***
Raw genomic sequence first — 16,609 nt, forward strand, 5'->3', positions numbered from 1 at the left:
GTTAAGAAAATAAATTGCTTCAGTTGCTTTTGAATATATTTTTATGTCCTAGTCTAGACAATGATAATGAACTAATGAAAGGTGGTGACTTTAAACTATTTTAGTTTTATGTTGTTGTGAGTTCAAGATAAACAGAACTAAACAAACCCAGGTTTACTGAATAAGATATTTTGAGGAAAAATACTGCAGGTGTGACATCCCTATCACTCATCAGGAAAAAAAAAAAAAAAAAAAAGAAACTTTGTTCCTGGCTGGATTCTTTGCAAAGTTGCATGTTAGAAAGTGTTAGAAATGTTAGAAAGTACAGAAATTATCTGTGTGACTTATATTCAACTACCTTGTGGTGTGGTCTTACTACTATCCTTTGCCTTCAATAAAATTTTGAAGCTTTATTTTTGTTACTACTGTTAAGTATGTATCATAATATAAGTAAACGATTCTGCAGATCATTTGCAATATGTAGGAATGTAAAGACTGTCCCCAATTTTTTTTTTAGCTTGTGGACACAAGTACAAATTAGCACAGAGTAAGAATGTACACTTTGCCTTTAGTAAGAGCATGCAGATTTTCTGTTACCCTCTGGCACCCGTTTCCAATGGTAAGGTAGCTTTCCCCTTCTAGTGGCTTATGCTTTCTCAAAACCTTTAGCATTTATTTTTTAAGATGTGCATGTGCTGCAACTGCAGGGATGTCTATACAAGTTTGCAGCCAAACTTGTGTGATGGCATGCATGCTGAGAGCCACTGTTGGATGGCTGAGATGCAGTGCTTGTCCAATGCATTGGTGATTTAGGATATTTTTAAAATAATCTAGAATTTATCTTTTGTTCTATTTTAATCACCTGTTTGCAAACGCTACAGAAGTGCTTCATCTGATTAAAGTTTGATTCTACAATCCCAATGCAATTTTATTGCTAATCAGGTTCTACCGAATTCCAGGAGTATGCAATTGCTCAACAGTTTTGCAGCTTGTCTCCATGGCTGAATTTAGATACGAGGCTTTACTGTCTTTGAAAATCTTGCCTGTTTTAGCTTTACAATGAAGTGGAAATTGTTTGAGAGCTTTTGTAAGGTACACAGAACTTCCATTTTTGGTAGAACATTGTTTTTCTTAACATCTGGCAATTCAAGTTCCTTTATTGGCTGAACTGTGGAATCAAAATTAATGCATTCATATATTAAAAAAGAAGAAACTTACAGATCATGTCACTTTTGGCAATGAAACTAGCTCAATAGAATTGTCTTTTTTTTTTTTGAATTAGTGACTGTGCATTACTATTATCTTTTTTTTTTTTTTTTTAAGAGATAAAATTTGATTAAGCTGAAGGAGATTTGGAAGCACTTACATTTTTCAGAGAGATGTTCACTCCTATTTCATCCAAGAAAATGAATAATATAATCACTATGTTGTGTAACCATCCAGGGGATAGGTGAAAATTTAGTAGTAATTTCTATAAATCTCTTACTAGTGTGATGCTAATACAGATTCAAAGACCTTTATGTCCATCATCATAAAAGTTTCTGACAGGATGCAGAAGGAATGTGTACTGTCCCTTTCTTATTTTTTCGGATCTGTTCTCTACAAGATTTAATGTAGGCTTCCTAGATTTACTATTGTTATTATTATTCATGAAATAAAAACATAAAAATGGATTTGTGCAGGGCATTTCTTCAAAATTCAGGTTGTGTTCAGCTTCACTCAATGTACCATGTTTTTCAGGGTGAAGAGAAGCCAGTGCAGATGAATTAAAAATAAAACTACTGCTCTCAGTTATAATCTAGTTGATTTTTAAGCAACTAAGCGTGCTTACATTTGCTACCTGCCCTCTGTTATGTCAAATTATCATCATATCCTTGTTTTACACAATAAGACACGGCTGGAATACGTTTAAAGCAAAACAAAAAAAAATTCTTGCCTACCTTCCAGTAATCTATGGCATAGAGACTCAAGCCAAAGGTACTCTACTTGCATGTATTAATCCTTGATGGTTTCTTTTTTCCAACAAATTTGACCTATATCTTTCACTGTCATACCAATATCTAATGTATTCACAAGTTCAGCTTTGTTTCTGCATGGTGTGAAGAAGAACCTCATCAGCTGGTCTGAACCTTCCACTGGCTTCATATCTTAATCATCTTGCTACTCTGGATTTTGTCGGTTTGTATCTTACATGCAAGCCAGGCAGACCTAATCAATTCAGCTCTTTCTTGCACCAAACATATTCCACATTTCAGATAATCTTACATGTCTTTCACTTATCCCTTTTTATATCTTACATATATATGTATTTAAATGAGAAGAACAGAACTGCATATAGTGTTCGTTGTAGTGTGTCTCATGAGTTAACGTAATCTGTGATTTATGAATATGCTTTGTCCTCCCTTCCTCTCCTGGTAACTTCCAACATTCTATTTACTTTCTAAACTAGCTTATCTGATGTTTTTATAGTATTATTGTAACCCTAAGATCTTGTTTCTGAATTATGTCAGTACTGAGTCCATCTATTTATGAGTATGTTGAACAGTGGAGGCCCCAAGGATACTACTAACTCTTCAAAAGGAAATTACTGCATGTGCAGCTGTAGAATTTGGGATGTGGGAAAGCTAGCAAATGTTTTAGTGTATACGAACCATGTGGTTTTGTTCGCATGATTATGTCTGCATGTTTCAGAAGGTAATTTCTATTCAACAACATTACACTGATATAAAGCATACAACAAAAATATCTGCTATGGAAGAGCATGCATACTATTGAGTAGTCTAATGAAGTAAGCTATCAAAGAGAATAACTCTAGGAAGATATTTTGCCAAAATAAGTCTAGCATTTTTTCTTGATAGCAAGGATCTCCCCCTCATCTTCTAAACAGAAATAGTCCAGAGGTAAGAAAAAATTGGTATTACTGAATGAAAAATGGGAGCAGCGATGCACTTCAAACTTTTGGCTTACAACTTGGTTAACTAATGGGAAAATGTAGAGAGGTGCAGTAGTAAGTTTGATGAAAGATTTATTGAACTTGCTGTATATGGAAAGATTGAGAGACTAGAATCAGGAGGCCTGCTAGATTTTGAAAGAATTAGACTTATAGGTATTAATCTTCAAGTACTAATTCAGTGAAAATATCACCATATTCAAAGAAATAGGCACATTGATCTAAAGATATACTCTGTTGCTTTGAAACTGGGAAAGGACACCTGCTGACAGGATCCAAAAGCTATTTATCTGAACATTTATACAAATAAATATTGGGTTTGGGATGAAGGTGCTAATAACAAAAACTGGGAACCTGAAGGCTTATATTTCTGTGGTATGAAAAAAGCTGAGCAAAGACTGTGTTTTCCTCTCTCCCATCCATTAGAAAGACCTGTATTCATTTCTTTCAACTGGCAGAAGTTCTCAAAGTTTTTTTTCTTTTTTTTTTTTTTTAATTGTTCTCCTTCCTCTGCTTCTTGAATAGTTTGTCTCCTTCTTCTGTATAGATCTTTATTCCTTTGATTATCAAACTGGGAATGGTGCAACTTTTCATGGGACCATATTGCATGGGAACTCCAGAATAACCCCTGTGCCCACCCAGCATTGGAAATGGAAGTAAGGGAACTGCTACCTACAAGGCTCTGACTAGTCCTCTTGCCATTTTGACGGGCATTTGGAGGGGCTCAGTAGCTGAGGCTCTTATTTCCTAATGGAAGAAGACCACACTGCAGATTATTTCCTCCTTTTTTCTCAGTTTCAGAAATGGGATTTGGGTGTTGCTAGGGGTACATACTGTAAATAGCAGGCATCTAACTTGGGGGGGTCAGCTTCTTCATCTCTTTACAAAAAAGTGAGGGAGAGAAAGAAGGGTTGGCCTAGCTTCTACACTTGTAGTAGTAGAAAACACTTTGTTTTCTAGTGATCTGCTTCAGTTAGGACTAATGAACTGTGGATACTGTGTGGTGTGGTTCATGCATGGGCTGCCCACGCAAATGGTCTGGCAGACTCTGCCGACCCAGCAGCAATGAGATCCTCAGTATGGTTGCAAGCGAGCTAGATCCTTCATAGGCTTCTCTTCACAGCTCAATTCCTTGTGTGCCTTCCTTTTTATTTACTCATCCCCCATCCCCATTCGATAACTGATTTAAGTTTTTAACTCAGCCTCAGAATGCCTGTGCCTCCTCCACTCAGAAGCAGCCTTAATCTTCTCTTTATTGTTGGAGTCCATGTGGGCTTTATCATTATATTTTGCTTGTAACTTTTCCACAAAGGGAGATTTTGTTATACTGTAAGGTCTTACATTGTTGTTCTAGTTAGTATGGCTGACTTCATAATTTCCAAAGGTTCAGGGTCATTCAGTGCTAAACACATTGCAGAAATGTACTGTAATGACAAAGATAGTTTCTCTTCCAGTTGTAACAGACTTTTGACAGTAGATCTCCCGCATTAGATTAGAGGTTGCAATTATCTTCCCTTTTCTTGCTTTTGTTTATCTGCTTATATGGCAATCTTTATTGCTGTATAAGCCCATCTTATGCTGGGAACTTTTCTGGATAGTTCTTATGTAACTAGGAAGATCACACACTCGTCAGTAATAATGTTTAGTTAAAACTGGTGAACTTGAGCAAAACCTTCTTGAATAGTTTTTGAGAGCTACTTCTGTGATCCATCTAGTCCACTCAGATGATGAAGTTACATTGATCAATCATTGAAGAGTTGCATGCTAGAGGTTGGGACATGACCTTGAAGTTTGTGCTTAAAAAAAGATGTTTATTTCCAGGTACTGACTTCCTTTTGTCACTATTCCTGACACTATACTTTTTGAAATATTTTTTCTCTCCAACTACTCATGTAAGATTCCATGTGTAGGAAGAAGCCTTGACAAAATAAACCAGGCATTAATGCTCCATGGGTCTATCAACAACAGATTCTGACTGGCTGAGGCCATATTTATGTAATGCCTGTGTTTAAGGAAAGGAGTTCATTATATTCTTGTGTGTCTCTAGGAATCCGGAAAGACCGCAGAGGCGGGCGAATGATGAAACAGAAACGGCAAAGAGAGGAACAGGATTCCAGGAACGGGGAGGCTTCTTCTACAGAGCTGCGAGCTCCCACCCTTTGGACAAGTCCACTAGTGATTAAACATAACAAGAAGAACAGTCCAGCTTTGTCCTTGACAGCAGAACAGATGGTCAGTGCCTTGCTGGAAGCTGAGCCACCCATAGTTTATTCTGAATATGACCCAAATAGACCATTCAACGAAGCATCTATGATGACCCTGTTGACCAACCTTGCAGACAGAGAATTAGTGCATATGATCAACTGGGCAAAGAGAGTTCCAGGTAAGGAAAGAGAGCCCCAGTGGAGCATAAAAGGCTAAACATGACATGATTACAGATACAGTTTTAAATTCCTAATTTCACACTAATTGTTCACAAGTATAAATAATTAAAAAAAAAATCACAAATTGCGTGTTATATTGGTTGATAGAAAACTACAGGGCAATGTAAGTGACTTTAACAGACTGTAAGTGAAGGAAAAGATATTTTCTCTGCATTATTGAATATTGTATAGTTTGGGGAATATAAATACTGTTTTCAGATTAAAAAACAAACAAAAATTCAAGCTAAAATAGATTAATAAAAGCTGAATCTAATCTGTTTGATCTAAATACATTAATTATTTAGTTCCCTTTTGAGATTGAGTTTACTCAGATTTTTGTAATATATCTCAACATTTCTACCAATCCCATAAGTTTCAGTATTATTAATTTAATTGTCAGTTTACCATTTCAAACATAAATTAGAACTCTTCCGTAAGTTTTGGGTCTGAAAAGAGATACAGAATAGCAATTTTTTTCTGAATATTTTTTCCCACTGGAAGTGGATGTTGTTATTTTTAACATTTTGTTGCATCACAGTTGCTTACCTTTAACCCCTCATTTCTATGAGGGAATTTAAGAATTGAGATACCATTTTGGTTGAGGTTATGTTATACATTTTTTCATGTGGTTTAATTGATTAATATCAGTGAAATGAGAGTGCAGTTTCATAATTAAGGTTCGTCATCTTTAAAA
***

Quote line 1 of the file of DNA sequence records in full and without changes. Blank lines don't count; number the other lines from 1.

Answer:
Raw genomic sequence first — 16,609 nt, forward strand, 5'->3', positions numbered from 1 at the left: